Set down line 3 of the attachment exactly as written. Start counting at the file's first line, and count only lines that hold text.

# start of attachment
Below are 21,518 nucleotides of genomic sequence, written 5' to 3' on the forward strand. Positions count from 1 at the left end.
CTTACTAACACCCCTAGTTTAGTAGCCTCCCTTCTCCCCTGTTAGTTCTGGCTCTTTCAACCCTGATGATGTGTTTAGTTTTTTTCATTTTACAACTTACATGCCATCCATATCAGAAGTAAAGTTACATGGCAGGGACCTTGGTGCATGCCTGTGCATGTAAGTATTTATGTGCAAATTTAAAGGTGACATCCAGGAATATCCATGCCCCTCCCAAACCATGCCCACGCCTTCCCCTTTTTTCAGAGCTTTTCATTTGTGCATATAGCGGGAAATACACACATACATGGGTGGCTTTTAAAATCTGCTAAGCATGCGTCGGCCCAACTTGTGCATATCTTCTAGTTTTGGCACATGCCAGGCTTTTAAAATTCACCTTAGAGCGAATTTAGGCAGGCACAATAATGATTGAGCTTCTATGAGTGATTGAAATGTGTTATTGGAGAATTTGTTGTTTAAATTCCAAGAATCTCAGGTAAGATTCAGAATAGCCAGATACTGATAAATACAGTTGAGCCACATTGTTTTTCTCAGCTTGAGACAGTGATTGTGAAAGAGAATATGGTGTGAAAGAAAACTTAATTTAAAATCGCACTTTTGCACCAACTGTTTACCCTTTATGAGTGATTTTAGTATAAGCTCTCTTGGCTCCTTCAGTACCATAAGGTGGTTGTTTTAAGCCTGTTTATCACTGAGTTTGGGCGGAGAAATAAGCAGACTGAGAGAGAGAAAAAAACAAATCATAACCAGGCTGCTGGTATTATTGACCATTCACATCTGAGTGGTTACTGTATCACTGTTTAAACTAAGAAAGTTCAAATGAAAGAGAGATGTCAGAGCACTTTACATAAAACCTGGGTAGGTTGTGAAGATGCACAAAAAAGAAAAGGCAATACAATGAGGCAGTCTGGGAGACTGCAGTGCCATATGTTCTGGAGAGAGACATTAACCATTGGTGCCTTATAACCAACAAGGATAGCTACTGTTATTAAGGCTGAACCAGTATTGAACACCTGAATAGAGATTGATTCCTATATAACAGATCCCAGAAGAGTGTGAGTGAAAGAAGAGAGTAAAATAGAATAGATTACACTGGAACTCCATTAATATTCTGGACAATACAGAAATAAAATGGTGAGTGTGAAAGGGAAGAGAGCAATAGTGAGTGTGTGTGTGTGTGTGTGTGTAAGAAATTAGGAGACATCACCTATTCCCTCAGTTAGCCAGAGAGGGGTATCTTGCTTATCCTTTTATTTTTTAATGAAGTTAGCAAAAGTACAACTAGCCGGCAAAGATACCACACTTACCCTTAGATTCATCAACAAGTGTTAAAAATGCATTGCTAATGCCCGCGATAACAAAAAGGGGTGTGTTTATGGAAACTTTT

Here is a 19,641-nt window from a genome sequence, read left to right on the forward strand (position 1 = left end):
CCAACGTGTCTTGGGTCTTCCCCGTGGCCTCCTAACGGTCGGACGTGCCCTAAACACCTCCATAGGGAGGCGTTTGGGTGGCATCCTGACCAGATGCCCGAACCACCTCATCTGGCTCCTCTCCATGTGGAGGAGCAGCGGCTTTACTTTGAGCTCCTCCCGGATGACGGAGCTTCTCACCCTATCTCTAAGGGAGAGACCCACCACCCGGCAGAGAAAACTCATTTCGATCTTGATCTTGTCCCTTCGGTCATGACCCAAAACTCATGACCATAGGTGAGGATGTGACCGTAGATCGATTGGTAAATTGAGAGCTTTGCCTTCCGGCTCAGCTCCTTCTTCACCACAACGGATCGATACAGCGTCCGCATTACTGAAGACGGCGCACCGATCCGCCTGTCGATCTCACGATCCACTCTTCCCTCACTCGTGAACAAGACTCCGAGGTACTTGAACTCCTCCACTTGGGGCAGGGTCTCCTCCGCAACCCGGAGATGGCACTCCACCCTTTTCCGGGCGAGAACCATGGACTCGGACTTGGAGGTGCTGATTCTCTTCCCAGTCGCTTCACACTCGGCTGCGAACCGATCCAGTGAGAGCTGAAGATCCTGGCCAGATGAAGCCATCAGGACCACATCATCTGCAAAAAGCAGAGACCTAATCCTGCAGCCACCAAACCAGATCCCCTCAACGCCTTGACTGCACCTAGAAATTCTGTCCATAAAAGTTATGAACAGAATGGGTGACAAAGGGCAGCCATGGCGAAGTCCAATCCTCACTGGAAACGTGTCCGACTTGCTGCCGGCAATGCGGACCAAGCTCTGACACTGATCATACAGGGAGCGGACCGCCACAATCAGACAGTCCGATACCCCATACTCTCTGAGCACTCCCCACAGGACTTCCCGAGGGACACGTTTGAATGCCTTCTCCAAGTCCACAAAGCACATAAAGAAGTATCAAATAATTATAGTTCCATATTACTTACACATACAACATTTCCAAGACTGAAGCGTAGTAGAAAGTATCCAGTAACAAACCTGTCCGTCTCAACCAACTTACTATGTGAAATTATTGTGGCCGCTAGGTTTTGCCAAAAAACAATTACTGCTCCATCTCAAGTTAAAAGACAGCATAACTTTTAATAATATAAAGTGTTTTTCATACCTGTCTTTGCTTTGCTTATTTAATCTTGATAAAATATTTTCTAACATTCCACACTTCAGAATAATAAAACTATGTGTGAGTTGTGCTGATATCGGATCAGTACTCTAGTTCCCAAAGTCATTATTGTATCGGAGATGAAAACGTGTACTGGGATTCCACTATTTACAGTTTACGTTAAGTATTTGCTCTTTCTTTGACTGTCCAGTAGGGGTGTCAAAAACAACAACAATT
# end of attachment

Here is a 19,641-nt window from a genome sequence, read left to right on the forward strand (position 1 = left end):